We were lifting cups in a lodge at Redfish Lake, beneath 10,000-foot summits of Idaho’s Sawtooth Mountains, talking about thousands of sockeye salmon that once swam 900 miles up the Columbia, Snake, and Salmon Rivers to spawn.
Tough to believe, the guy most adamant about finding means to restore the salmon was Republican U.S. Rep. Mike Simpson of Idaho. He regaled leaders of the Idaho Conservation League with stories of watching salmon spawn on the Middle Fork-Salmon and noted a hand-written sign by a weir just below Redfish Lake: “Spawn your brains out.” The same congressman was up early the next day to watch noisy Sandhill cranes take off from Redfish Lake.
The conservative congressman, who represents southern and eastern Idaho, is seizing the time to bring back the red-backed salmon. Simpson has proposed a $33.5-billion Columbia Basin plan that would remove four Army Corps of Engineers dams from the lower Snake River, starting with Lower Granite Dam in 2030. He would make up for the loss of infrastructure and electric power generation. For instance, farmers currently barging their crops down the Snake and Columbia would be provided with high speed unit-loader trains.
“I want to be clear that I’m not certain removing these dams will restore Idaho’s salmon and steelhead and prevent their extinction,” Simpson said in a video, “but I am certain that if we do not take this course of action we are condemning Idaho’s salmon to extinction.”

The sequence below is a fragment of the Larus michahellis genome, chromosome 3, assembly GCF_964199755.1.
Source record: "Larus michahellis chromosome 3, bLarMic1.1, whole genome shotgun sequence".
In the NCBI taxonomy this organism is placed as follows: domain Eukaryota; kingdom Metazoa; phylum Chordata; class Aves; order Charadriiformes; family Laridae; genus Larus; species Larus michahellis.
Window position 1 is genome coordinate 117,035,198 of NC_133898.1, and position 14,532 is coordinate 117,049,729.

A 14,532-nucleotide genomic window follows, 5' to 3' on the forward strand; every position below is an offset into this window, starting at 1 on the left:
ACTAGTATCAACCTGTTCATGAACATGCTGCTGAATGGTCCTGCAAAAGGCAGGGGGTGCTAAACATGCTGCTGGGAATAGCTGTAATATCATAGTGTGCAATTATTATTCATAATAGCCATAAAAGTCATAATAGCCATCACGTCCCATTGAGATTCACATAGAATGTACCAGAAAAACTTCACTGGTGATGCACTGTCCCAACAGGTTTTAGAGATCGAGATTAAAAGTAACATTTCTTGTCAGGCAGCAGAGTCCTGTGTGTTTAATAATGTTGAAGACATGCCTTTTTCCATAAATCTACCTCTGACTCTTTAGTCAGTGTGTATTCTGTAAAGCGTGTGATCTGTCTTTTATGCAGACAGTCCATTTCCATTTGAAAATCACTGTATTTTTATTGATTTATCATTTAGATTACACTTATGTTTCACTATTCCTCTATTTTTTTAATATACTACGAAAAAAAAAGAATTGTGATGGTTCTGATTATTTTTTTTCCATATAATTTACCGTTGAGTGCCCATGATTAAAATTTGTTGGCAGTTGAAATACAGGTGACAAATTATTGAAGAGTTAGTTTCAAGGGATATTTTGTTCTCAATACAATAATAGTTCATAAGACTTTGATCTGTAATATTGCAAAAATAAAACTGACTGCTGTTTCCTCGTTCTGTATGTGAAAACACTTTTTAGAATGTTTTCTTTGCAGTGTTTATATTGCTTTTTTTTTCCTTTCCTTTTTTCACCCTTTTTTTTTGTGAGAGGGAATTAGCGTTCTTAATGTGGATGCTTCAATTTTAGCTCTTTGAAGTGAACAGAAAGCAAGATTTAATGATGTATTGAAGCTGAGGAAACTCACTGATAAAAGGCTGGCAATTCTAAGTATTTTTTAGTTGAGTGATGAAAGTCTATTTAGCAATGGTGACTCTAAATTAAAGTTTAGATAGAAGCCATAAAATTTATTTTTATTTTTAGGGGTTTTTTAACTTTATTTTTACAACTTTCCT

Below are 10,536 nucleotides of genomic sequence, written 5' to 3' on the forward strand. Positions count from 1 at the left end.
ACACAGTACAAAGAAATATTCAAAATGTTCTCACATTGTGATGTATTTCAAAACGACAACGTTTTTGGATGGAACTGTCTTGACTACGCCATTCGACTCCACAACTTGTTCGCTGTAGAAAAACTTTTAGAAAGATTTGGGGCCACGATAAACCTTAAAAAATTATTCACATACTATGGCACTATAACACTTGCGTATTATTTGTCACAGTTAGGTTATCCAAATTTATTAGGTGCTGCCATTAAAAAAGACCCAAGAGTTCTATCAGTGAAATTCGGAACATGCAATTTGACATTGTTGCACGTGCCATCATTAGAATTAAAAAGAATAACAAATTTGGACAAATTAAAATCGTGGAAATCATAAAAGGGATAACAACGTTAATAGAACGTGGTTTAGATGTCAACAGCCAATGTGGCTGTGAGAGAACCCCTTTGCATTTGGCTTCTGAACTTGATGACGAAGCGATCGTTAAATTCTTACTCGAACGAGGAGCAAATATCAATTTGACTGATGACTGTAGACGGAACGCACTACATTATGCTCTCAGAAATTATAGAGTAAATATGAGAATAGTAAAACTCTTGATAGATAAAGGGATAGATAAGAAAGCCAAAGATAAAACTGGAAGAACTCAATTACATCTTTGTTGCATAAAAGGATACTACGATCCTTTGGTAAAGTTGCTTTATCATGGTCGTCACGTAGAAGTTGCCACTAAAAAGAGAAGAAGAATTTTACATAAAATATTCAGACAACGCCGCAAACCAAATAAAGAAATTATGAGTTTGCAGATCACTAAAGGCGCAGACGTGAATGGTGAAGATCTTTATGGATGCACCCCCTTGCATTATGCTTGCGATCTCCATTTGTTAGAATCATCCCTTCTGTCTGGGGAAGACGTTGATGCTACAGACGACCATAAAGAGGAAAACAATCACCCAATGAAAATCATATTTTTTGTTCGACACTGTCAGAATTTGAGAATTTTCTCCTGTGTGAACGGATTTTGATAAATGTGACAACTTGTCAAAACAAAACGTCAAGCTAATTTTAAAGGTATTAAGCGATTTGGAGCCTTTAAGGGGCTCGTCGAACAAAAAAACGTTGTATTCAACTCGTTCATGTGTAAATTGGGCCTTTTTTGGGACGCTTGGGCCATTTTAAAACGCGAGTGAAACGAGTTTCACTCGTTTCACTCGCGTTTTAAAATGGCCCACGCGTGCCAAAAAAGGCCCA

Simpson sees twofold opportunity to restore a free-flowing Snake River. The first is unsnarling a longstanding legal impasse. Federal courts have rejected as inadequate a succession of NOAA plans to bring back fish while keeping the dams in place. Juvenile salmon once negotiated downstream passage in as little as six days during spring runoff. Now, with eight reservoir-pools to pass, the journey takes a month. The second opening is afforded by a a major national infrastructure investment, a centerpiece of Biden Administration policy. We are still existing, in a transformed Northwest, on freeways built in the 1960s and hydro projects erected in the 1960s and ’70s.
As Bonneville Dam neared completion in 1938, future Oregon Sen. Richard Neuberger wrote: “Prevalent throughout the principal salmon-producing region of the world today is the almost unshakable opinion that within a few years the fighting fish with the flaky pink flesh will be one and the same with the dodo bird – extinct.”
Not extinct yet but certainly imperiled — and nowhere more than in Idaho. A total of 2.5 million wild chinook salmon once inhabited Idaho’s great river system. A tiny fraction survive 45 years after the gates were closed on Lower Granite Dam. As Idaho’s late, great Gov. Cecil Andrus wrote (with help from this writer), “Salmon runs have struggled to survive, but have been depleted in a Columbia-Snake River system transformed into an almost unbroken series of reservoirs.”
I was present long ago as Andrus visited newly completed Lower Granite Dam and heard Corps engineers explain its Rube Goldberg-style plan to trap salmon fingerlings and barge them downstream past the dams. Salmon would be taken for a ride. Andrus bluntly predicted predicted the system wouldn’t work. It didn’t, despite some survival of steelhead.
Frustratingly, almost the entire Salmon River system – the Snake River’s greatest tributary – remains wild and undammed. The creation of a Hells Canyon National Recreation Area in 1975 scrubbed plans to erect 600-foot high dams in the heart of America’s deepest canyon. A pleasure in rafting trips is extending middle fingers toward still-visible bore holes for the 575-foot-high Nez Perce Dam, once planned just downstream from the confluence of the Salmon and Snake Rivers. Bighorn sheep graze on slopes that would have been submerged by hundreds of feet of reservoir.